Body temperature, heart rate and activity
We challenged mallards with three types of non-infectious immuno-stimulants, thereby mimicking natural infections by RNA viruses (polyinosinic:polycytidylic acid, poly I:C), gram-negative bacteria (lipopolysaccharide, LPS) and gram-positive bacteria (cell walls of heat-killed Staphylococcus aureus). To determine if the immunostimulants caused physiological and behavioural changes in the mallards, we monitored changes in body temperature, heart rate and activity in three individuals per treatment group using bio-loggers (Supplementary Information Figure S1). We fitted generalised additive mixed models (GAMMs) to the data until 18.5 h post stimulation (hps) for each physiological measurement (Supplementary Information Tables S1–S3) to compare the effect of the different treatments.
To track the timing of the febrile response, we measured body temperature after administration of immune stimulants. The average body temperature increased in all treatment groups when compared to the control group (Fig. 1a). The maximum mean temperature in the poly I:C group was reached after 4.1 hps (n = 3, mean 42.04 °C, 95% Credible Intervals (CrI) 41.63–42.45 °C) and was elevated until 10.5 hps. The maximum mean temperature in the LPS group was reached after 3.0 hps (n = 3, mean 41.96 °C, CrI 41.55–42.37 °C), and was elevated until 14.9 hps. The maximum mean temperature in the S. aureus group was reached after 4.2 hps (n = 3, mean 42.01 °C, CrI 41.60–42.42 °C) and was elevated until 18.5 hps—compared to ~ 40–41 °C in the control group.
To assess the stress response, we examined the heart rate in the mallards following stimulation. The average heart rate was elevated in all treatment groups immediately following the stimulation (Fig. 1b). The heart rate remained higher in the stimulated groups than in the control group until 8.8 hps for the poly I:C group, until 7.8 hps for the LPS group, and until 13.8 hps for the S. aureus group.
Inactivity is often a sign of disease, so we monitored activity levels using high definition accelerometers that record acceleration along three axes32. No clear differences were apparent during the response to treatment, however, ducks showed increased activity upon recovery from the viral mimic (Fig. 1c).
Leukocyte differential count
Acute phase response to disease is often accompanied by the recruitment of neutrophils into circulating blood resulting in a blood neutrophilia. Like neutrophils, their counterpart in birds, heterophils, are critically involved in the immediate response to pathogens33. To confirm that changes in blood leukocyte composition accompanied immune responses to stimulants in our study, we estimated the mean leukocyte proportions (Supplementary Information Text S1 and Figure S2) and the heterophil:lymphocyte (H:L) ratio for each treatment group. We performed differential leukocyte counts on more than 200 cells on stained blood films using light microscopy for five individuals per treatment group at each time point. We observed an increase in the H:L ratio, with a peak at 6 hps, for all treatment groups (Fig. 2).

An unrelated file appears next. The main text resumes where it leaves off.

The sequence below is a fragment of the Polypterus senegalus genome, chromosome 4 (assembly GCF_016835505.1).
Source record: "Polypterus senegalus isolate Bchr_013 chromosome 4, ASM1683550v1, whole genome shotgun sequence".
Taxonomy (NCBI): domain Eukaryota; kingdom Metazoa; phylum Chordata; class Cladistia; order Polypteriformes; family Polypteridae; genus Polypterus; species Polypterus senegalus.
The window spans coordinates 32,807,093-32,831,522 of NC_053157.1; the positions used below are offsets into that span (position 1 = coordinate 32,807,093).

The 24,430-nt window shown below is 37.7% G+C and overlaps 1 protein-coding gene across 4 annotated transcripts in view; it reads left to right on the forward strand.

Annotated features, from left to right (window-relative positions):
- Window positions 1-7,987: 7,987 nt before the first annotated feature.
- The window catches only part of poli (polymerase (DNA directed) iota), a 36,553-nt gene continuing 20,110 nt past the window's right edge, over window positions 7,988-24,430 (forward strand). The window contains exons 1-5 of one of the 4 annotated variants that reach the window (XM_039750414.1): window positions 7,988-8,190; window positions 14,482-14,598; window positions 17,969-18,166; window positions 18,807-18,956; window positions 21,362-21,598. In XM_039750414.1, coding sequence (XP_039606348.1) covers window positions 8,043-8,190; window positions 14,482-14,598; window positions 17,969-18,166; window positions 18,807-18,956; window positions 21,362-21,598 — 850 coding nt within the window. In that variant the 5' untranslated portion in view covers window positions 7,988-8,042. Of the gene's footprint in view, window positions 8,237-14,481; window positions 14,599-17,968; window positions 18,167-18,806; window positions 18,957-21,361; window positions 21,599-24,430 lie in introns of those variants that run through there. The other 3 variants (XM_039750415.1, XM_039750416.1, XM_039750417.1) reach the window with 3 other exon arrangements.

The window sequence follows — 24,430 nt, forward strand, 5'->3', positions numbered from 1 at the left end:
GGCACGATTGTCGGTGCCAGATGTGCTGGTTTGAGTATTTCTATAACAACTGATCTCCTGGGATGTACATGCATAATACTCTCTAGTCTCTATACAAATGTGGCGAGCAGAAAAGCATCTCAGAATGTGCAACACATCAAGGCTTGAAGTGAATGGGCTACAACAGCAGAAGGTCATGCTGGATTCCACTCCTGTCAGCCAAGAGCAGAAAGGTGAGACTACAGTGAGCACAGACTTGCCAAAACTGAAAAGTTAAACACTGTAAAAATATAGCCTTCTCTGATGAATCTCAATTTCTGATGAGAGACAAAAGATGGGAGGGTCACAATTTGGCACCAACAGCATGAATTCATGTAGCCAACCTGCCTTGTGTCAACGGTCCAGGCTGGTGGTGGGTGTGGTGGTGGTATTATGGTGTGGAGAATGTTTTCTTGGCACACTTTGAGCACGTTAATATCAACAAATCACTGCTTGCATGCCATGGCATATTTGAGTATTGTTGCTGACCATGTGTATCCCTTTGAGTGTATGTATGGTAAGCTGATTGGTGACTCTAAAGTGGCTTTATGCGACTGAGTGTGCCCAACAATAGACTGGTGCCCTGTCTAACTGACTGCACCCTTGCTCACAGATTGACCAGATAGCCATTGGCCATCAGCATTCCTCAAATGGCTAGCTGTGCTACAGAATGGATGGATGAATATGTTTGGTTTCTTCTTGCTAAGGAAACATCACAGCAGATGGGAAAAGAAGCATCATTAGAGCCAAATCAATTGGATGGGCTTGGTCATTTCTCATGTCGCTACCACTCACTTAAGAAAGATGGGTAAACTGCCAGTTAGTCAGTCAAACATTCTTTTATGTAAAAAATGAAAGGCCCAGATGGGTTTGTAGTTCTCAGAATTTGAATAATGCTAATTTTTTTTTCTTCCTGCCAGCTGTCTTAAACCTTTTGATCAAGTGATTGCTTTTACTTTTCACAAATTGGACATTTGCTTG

Genome wide gene expression profiling
RNA-sequencing and differential gene expression
To identify differentially expressed genes (DEGs) following administration of immune stimulants, we performed full transcriptome sequencing on blood samples from three females and three males for each treatment and timepoint, adding up to a total of 120 samples (Supplementary Information Text S2). As our preliminary analyses did not detect a clear difference in the response between females and males, we included individuals from both sexes in the differential expression analyses (Supplementary Information Text S3). The number of DEGs for each treatment group peaked at 1016 following poly I:C challenge, 256 for the LPS challenge and 94 for the S. aureus challenge, however, this differed between the time-points (Supplementary Datasets S1–S3, Supplementary Information Figure S3). In the poly I:C and the LPS treatment group the majority of the genes were differentially expressed at 3 and 6 hps, indicating a rapid response to the treatments. In contrast, the majority of DEGs in the S. aureus treatment group were detected at 12 hps. To identify key genes that can be used to assess immune status in a field experiment, we identified the top DEGs from each time point and each treatment (Fig. 3, Supplementary Information Tables S4–S6, Text S4). The overlap of significantly DEGs between the different treatment groups was moderate, with roughly 13.6%, 7.5%, 4%, and 0% of the DEGs in any of the treatment groups being shared between two or more treatment groups at time points 3 h, 6 h, 12 h and 24 hps respectively (Supplementary Information Figure S4, Text S5). Thus, the differential gene expression analyses suggest that the immune response to each immunostimulant is unique.
Gene ontology (GO) analysis and enrichment test
We performed a gene ontology (GO) analysis to investigate whether certain biological processes and pathways were overrepresented in our list of DEGs. We found a significant overrepresentation of Reactome pathways in the poly I:C treatment group at 3 (n = 25), 6 (n = 29), and 12 h (n = 14) ps and in the LPS treatment group 3 (n = 62) and 6 hps (n = 29) (Supplementary Datasets S5–S6). In the poly I:C treatment group, overrepresented Reactome pathways were found within functions such as antiviral responses, adaptive and innate immune system, and interferon signaling (Fig. 4 and Supplementary Dataset S5, Supplementary Information Text S6). Several of the overrepresented Reactome pathways in the LPS treatment group were related to T-cell activation and signaling, adaptive immune system functions and heat shock and stress responses (Fig. 4 and Supplementary Dataset S6, Supplementary Information Text S6). No overrepresented pathways were detected for the S. aureus treatment group. The overrepresented Reactome Pathways with the highest enrichment score for each of these groups are shown in Fig. 4. The results from the GO overrepresentation analysis for the Biological Processes (Supplementary Information Figure S5, Text S7) were similar to those from the GO overrepresentation analysis for the Reactome pathway.